Next up was Shmuel Gershon, who shared an experience report of a 100% exploratory testing project, “Case Study on Team Leadership with Context-Driven Exploratory Tests”. He came well-prepared, all set to win our hearts with charisma, handouts and chocolats. He told us about how he took his team on a journey towards more context-driven testing and how he dealt with that as his role was also changing. He told us a story on test management, session based testing, recruiting even. He urged us to let people tell their stories, don’t start asking why, leaving them feeling that they have to justify themselves.

The ubiquitous Gojko Adzic (I suspect there are several clones making the rounds of conferences worldwide. Where /doesn’t/ he speak?) was his energetic self in his graveyard shift session called “Sleeping with the enemy”. Independent testing, he said, should be a thing from the past. Testers should engage with developers and business users, in order to create opportunities to accomplish things they cannot do otherwise. I like Gojko’s style, always direct and uncompromising, but always thoughtful. After Gojko’s presentation, a heated hallway discussion ensued in the so-called chalk-talk area. This embodies what conferences are all about: conferring. 

With “Diversity in team composition”, Henrik Andersson took the small stage trying to convince us that when assembling good teams, diversity rocks and uniformity, well, not so much. With some simple examples (“can I please ask everyone wearing black clothes to stand up. You are now a team”), he showed us that there’s much more to it than randomly throwing some people together.

Then it was Selena Delesie‘s turn to shine in the beamer lights. In “Focusing Testing on Business Needs”, she explained how to focus the testing effort on customer needs. She asked some pertinent questions; Are you valued in your team? How do you know?

The last presentation slot of the day in the testing track was for yours truly. In Artful Testing, I talked about how I think testing can benefit from the arts. From thoughtfully looking at it, to develop our thinking. From critical theory and the tools used by art critics, to become software critics. From artists, and how they look at the world – through artist personas). I also touched on the importance of context in evaluating art and software. I received some great reactions and feedback afterwards, and some good tips from Pradeep and Rikard as well.

After that, there was dinner, drinks and Øredev Open, where Pradeep was invited to present “The next generation software tester”. In theory. But you know how these things go. In theory, theory and practice are the same; in practice they are not: dinner took a bit longer than expected, drinks were abundant and so it happened that Pradeep took the stage for some Beer-Driven Exploratory Presenting. It was a great stand-up routine.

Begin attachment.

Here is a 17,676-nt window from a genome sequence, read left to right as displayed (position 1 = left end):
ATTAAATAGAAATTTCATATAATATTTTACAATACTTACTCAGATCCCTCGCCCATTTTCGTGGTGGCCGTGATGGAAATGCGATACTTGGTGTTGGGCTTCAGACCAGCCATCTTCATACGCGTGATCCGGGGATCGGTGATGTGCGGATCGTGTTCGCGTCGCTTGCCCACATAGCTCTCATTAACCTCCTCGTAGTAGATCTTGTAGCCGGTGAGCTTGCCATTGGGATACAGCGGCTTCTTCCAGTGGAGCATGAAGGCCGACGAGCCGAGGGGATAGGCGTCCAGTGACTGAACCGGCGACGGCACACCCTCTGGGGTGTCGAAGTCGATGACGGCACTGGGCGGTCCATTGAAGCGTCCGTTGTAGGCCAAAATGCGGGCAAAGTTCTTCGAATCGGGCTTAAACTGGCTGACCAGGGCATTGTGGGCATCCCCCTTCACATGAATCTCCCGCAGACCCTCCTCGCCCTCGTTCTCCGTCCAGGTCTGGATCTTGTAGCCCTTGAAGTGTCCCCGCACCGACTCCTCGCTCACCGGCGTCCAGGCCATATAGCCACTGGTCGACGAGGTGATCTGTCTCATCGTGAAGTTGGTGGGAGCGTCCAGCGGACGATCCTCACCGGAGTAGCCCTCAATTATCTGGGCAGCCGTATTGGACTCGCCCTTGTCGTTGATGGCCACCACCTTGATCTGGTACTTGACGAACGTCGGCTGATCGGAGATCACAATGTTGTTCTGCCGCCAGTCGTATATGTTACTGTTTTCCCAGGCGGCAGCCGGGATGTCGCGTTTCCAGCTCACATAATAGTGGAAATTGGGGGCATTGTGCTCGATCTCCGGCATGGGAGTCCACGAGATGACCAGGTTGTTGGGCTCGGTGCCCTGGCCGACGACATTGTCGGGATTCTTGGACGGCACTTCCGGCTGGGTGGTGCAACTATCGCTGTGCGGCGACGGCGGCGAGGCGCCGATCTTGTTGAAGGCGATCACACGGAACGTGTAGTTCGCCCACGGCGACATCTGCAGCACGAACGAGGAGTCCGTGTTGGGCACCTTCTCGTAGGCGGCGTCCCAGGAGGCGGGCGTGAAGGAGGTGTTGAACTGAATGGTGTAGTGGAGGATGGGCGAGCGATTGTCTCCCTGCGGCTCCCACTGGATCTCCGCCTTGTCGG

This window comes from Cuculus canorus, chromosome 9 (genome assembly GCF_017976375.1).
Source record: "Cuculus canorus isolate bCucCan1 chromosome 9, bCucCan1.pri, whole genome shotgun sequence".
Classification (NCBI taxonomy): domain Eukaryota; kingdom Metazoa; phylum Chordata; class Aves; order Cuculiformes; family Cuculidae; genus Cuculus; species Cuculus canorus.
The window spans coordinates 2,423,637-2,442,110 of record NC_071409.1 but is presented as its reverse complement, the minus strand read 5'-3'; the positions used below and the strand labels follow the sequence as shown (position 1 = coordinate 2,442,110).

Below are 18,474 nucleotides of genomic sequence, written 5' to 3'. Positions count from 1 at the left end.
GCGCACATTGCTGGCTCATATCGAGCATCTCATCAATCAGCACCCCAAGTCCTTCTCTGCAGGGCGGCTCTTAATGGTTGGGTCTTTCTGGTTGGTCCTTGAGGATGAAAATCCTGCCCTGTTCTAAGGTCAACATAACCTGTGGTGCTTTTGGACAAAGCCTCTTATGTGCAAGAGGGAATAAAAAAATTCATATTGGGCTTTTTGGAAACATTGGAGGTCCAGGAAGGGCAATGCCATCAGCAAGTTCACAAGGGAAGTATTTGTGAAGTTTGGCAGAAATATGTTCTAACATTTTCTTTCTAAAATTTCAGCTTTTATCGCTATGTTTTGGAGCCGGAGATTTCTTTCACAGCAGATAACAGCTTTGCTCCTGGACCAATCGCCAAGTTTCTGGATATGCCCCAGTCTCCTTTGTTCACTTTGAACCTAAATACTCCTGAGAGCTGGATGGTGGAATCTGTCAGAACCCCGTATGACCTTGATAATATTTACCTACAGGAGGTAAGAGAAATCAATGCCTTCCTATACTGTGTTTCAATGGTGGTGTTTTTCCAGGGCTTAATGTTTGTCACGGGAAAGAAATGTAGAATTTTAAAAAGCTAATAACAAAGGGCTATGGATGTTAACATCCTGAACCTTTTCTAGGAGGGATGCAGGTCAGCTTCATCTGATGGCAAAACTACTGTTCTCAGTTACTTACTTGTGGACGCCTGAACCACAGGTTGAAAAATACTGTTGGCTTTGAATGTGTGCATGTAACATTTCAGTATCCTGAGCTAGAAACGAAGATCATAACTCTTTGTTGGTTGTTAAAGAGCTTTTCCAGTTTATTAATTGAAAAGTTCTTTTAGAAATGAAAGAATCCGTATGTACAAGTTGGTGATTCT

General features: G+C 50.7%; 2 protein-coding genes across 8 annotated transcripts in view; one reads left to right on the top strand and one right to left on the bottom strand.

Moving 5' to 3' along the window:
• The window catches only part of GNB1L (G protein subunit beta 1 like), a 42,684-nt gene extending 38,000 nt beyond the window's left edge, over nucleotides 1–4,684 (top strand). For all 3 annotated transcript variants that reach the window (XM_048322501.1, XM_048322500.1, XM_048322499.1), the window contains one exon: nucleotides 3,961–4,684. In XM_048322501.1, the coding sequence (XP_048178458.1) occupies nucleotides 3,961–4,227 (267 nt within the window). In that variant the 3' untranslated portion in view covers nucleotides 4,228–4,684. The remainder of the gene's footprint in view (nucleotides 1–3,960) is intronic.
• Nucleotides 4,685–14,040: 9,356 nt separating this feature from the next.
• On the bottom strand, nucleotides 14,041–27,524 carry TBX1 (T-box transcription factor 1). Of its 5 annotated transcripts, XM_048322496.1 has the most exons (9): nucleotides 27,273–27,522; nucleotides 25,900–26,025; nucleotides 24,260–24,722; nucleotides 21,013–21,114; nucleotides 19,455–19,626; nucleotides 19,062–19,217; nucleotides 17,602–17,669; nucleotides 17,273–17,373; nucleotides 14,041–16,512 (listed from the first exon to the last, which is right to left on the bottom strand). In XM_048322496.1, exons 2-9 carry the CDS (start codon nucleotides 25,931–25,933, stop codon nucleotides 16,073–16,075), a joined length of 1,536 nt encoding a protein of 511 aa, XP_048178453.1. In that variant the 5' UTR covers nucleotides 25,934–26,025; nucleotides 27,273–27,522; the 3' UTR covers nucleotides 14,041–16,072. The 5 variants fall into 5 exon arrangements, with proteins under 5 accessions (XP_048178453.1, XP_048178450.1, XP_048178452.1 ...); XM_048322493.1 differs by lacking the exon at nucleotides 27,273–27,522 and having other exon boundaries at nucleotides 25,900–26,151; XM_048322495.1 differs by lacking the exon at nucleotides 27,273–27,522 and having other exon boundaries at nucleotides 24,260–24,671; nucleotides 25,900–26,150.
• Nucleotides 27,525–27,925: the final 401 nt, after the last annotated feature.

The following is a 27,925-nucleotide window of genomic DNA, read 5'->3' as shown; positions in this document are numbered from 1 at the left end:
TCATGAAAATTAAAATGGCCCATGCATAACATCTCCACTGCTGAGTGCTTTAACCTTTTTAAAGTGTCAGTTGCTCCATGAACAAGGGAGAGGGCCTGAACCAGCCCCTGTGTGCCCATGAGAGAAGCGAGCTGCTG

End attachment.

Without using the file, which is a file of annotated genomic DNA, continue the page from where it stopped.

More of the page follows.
Ola Hylten joined in and Shmuel decided to whip out his box with tester games and puzzles. Time for some serious thinking, mixed with laughs. When the Øredev Open closed, we took ourselves and our silly games to the hotel bar where innocent passers-by quickened their pace.

Day 3

Day 3 in the test track started with “Agile testing: advanced topics” by Janet Gregory who highlighted five topics that had emerged since the release of “Agile Testing” by Lisa Crispin and herself. She mentioned feature acceptance (when you’re not able to deliver everything, focus on the features that matter), collaborative automation, large organizations, distributed teams, continuous learning.

Next up was my favorite Swedish philosopher (granted, I only know one), Rikard Edgren, who delivered did a spot-on and thought-provoking session called “Curing Our Binary Disease”. He stated that software testing is suffering from a binary disease: pass/fail addiction, coverage obsession, metrics tumor and sick test design techniques (sick as in “ill”, not “wicked” – my interpretation). Couldn’t agree more. He also mentioned his infamous “software potato”, which made for following legendary phrase: “A tester might not even know that he’s in the potato”. 

All this binary goodness got me thinking: Stay/Go? Focus/Defocus? Defocus it was. I chose to do a final round of the expo and do a quick Copenhagen visit to get some fresh air while it was still light out.

That concluded Øredev 2011. It was great to finally meet Selena, Sigge and Pradeep. And Robert Bergqvist as well. It was great catching up with others (Johanna, Shmuel, Henrik, Janet, David, Ola, Rikard,…). Next up: Eurostar in Manchester next week. A full-blooded tester conference that will rock as well. Let’s meet there.